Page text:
TEHRAN -- Anti-American and anti-Israel sentiment ran high on the streets of Tehran on Tuesday as hundreds of thousands celebrated the 35th anniversary of the Islamic Revolution.
Chants of “Death to Israel” and “Down with the U.S.” reverberated and groups of young people approached NBC News’ crew to deliver their message of anger and distrust.
"I have a message for Mr. Obama: My option on the table is the destruction of Israel, be sure of that," 22-year-old student Jamshid said during the events marking the 1979 toppling of Shah Reza Pahlavi, a close U.S. ally.
"I have a message from the people of Iran to Mr. Obama and [Israeli Prime Minister Benjamin] Netanyahu -- we are ready for big war," another young man told NBC News.
The virulent anti-Western and anti-Israeli statements come as the government of President Hassan Rouhani steers the country towards a rapprochement with the West. In November, the regime agreed to cap its nuclear enrichment program in exchange for an easing of Western sanctions.
Also on Tuesday, Rouhani said that Iran would pursue peaceful atomic research "forever," and lashed out at Western statements that a military solution to a nuclear dispute with Tehran remained an option.
"I say explicitly to those delusional people who say the military option is on the table, that they should change their glasses ... Our nation regards the language of threat as rude and offensive," Rouhani told the crowds.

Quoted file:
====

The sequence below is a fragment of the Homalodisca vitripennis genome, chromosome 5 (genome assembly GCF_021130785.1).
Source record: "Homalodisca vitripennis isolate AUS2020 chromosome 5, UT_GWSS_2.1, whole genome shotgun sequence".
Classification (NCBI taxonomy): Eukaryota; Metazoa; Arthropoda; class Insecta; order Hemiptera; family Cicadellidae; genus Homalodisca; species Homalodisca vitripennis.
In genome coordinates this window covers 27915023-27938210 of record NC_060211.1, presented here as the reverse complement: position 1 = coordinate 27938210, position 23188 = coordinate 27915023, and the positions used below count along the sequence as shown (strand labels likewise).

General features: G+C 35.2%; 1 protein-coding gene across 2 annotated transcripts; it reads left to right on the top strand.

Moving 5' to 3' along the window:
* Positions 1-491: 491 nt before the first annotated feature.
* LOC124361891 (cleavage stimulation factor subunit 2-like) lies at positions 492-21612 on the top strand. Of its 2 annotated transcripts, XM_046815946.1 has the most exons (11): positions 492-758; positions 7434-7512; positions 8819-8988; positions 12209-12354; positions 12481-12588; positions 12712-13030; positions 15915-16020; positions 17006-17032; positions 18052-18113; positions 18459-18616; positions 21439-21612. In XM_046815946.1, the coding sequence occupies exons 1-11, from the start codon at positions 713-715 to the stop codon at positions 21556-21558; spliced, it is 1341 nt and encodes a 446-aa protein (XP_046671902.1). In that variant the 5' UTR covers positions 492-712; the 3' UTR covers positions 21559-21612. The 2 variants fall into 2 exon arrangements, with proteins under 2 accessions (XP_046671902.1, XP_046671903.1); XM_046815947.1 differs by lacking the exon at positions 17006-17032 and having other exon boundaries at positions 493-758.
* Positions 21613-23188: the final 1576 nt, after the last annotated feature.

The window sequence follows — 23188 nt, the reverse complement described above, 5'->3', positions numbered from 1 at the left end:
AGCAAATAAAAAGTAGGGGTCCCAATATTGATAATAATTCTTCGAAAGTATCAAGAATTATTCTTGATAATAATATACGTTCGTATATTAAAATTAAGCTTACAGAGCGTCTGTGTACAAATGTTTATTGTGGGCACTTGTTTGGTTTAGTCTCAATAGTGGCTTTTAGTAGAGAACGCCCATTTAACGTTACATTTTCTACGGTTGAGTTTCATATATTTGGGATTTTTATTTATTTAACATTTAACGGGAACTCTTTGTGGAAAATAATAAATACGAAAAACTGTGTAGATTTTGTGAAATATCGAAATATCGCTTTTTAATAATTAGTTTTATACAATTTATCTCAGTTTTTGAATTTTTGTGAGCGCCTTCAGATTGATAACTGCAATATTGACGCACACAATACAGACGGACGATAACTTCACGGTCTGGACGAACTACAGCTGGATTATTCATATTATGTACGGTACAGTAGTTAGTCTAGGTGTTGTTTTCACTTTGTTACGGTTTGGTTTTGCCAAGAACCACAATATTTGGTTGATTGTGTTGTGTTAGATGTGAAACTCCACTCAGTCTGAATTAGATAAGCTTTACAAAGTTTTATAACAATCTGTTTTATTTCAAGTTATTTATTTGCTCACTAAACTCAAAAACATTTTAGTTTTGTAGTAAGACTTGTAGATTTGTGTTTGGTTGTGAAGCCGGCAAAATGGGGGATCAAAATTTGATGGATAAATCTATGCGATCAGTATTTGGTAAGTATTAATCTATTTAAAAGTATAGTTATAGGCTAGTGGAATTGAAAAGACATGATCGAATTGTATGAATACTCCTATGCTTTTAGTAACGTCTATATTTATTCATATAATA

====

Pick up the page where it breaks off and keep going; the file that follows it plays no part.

Despite the political message, the anniversary events also had a carnival feeling. Posters of Supreme Leader Ali Hosseini Khamenei stood next to stalls selling food, T-shirts and balloons in the shape of Spider-Man and Miley Cyrus.
On Saturday, Khamenei said the United States was trying to undermine the country's government.
"The Iranian nation should pay attention to the recent negotiations and the rude remarks of the Americans so that everyone gets to know the enemy well,” state news agency Fars quoted him as saying.
The statements are markedly different to more conciliatory language some officials have used during negotiations.
"What I can promise is that we will go to those negotiations with the political will and good faith to reach an agreement because it would be foolish for us to only bargain for six months," Mohammad Javad Zarif said. "That would be a disaster for everybody - to start a process and then to abruptly end it within six months," he said.
Reuters contributed to this report.